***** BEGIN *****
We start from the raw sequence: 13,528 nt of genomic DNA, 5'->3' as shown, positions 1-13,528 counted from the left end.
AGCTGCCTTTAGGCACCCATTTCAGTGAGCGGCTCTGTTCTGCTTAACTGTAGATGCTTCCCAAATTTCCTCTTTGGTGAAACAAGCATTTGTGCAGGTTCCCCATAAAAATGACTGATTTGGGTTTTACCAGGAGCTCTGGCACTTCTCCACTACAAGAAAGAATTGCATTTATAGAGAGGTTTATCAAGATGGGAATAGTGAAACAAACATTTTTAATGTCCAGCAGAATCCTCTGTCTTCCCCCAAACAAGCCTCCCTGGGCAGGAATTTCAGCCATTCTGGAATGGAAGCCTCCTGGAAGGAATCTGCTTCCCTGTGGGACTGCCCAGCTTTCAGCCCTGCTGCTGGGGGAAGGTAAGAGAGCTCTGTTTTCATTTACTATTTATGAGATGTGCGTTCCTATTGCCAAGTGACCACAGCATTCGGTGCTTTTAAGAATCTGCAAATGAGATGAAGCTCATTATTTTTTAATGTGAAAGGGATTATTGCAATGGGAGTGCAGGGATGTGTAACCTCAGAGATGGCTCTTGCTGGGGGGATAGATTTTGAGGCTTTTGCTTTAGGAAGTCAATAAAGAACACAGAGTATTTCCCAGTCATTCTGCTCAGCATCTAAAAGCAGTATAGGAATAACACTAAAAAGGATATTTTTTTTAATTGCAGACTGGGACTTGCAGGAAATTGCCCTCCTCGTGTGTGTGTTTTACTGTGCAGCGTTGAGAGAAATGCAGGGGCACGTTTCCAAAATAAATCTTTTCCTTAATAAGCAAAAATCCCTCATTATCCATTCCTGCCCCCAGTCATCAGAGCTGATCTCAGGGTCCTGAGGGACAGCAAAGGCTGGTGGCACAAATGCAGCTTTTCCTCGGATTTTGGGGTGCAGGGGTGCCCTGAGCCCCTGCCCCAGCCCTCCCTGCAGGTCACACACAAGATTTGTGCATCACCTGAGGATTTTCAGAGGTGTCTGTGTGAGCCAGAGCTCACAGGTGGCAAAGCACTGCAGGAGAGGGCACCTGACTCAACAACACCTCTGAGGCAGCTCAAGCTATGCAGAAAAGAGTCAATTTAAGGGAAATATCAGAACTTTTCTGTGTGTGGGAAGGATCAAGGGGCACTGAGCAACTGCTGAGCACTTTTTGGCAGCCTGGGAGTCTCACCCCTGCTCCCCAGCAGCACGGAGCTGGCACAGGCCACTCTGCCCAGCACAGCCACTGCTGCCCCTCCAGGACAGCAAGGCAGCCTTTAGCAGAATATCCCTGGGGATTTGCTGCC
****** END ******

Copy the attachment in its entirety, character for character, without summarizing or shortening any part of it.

We start from the raw sequence: 13,528 nt of genomic DNA, 5'->3' as shown, positions 1-13,528 counted from the left end.
AGCTGCCTTTAGGCACCCATTTCAGTGAGCGGCTCTGTTCTGCTTAACTGTAGATGCTTCCCAAATTTCCTCTTTGGTGAAACAAGCATTTGTGCAGGTTCCCCATAAAAATGACTGATTTGGGTTTTACCAGGAGCTCTGGCACTTCTCCACTACAAGAAAGAATTGCATTTATAGAGAGGTTTATCAAGATGGGAATAGTGAAACAAACATTTTTAATGTCCAGCAGAATCCTCTGTCTTCCCCCAAACAAGCCTCCCTGGGCAGGAATTTCAGCCATTCTGGAATGGAAGCCTCCTGGAAGGAATCTGCTTCCCTGTGGGACTGCCCAGCTTTCAGCCCTGCTGCTGGGGGAAGGTAAGAGAGCTCTGTTTTCATTTACTATTTATGAGATGTGCGTTCCTATTGCCAAGTGACCACAGCATTCGGTGCTTTTAAGAATCTGCAAATGAGATGAAGCTCATTATTTTTTAATGTGAAAGGGATTATTGCAATGGGAGTGCAGGGATGTGTAACCTCAGAGATGGCTCTTGCTGGGGGGATAGATTTTGAGGCTTTTGCTTTAGGAAGTCAATAAAGAACACAGAGTATTTCCCAGTCATTCTGCTCAGCATCTAAAAGCAGTATAGGAATAACACTAAAAAGGATATTTTTTTTAATTGCAGACTGGGACTTGCAGGAAATTGCCCTCCTCGTGTGTGTGTTTTACTGTGCAGCGTTGAGAGAAATGCAGGGGCACGTTTCCAAAATAAATCTTTTCCTTAATAAGCAAAAATCCCTCATTATCCATTCCTGCCCCCAGTCATCAGAGCTGATCTCAGGGTCCTGAGGGACAGCAAAGGCTGGTGGCACAAATGCAGCTTTTCCTCGGATTTTGGGGTGCAGGGGTGCCCTGAGCCCCTGCCCCAGCCCTCCCTGCAGGTCACACACAAGATTTGTGCATCACCTGAGGATTTTCAGAGGTGTCTGTGTGAGCCAGAGCTCACAGGTGGCAAAGCACTGCAGGAGAGGGCACCTGACTCAACAACACCTCTGAGGCAGCTCAAGCTATGCAGAAAAGAGTCAATTTAAGGGAAATATCAGAACTTTTCTGTGTGTGGGAAGGATCAAGGGGCACTGAGCAACTGCTGAGCACTTTTTGGCAGCCTGGGAGTCTCACCCCTGCTCCCCAGCAGCACGGAGCTGGCACAGGCCACTCTGCCCAGCACAGCCACTGCTGCCCCTCCAGGACAGCAAGGCAGCCTTTAGCAGAATATCCCTGGGGATTTGCTGCC